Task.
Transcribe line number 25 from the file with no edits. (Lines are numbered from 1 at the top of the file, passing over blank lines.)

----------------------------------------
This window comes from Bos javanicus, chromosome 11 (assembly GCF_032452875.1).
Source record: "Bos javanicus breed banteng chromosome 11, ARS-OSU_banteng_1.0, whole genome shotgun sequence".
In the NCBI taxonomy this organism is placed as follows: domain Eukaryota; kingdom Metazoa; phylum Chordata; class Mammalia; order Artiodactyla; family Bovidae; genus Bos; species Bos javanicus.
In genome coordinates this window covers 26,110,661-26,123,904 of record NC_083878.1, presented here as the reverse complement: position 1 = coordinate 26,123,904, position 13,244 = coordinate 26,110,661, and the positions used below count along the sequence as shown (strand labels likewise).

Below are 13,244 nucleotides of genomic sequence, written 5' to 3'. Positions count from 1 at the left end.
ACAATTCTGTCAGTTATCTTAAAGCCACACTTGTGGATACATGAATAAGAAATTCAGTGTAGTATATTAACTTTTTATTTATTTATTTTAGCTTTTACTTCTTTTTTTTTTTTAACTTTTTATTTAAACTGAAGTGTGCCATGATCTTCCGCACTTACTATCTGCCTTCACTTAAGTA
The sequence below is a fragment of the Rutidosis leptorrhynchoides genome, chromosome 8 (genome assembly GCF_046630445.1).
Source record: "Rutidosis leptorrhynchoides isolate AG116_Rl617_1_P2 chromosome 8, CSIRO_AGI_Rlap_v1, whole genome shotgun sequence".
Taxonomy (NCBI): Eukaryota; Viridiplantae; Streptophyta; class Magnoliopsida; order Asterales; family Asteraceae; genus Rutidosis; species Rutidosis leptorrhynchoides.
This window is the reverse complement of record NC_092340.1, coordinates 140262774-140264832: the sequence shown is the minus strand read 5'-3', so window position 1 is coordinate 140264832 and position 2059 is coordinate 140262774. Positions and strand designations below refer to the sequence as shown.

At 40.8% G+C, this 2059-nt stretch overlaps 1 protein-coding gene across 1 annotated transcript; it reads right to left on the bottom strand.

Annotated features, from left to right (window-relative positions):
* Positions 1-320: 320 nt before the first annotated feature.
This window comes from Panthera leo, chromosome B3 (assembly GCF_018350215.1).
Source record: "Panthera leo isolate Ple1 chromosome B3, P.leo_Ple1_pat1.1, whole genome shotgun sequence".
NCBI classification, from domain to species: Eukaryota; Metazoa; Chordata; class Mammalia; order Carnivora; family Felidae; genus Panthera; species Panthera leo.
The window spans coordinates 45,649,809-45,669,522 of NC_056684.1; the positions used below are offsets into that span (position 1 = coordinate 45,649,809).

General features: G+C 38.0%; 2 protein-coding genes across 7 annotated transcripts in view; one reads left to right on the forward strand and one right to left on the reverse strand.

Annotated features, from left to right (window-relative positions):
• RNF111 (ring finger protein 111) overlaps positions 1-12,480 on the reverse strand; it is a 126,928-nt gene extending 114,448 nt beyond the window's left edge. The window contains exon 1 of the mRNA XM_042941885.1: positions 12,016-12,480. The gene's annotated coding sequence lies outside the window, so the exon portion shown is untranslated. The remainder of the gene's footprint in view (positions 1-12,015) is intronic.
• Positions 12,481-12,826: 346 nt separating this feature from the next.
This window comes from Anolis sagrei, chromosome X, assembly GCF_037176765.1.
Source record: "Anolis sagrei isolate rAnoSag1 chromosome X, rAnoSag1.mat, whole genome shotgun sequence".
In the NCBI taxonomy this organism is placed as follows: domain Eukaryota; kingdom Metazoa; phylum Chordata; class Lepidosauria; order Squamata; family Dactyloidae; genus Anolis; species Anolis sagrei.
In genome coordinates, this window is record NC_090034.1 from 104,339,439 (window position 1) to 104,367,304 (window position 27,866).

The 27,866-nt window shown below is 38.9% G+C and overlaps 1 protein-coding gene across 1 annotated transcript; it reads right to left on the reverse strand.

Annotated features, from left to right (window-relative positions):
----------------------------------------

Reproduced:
In genome coordinates, this window is record NC_090034.1 from 104,339,439 (window position 1) to 104,367,304 (window position 27,866).